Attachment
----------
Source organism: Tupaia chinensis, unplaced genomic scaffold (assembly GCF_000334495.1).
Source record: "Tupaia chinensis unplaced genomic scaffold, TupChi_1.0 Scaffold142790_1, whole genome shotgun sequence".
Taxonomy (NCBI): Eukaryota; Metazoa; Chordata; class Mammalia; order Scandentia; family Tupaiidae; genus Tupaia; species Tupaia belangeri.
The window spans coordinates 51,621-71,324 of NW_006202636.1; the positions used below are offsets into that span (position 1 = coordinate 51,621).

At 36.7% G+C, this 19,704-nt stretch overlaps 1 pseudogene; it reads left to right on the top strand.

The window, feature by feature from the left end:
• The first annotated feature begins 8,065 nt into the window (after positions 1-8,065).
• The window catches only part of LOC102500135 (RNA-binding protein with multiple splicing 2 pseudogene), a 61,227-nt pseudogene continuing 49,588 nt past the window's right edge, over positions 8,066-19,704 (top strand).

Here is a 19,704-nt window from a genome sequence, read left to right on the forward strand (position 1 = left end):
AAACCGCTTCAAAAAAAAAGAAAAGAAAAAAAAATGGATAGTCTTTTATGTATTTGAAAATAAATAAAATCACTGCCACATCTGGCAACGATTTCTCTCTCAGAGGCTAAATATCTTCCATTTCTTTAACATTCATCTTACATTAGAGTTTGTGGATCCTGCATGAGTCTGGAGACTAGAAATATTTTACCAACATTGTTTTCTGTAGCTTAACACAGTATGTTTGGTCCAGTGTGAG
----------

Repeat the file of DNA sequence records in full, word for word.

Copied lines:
Source organism: Tupaia chinensis, unplaced genomic scaffold (assembly GCF_000334495.1).
Source record: "Tupaia chinensis unplaced genomic scaffold, TupChi_1.0 Scaffold142790_1, whole genome shotgun sequence".
Taxonomy (NCBI): Eukaryota; Metazoa; Chordata; class Mammalia; order Scandentia; family Tupaiidae; genus Tupaia; species Tupaia belangeri.
The window spans coordinates 51,621-71,324 of NW_006202636.1; the positions used below are offsets into that span (position 1 = coordinate 51,621).

At 36.7% G+C, this 19,704-nt stretch overlaps 1 pseudogene; it reads left to right on the top strand.

The window, feature by feature from the left end:
• The first annotated feature begins 8,065 nt into the window (after positions 1-8,065).
• The window catches only part of LOC102500135 (RNA-binding protein with multiple splicing 2 pseudogene), a 61,227-nt pseudogene continuing 49,588 nt past the window's right edge, over positions 8,066-19,704 (top strand).

Here is a 19,704-nt window from a genome sequence, read left to right on the forward strand (position 1 = left end):
AAACCGCTTCAAAAAAAAAGAAAAGAAAAAAAAATGGATAGTCTTTTATGTATTTGAAAATAAATAAAATCACTGCCACATCTGGCAACGATTTCTCTCTCAGAGGCTAAATATCTTCCATTTCTTTAACATTCATCTTACATTAGAGTTTGTGGATCCTGCATGAGTCTGGAGACTAGAAATATTTTACCAACATTGTTTTCTGTAGCTTAACACAGTATGTTTGGTCCAGTGTGAG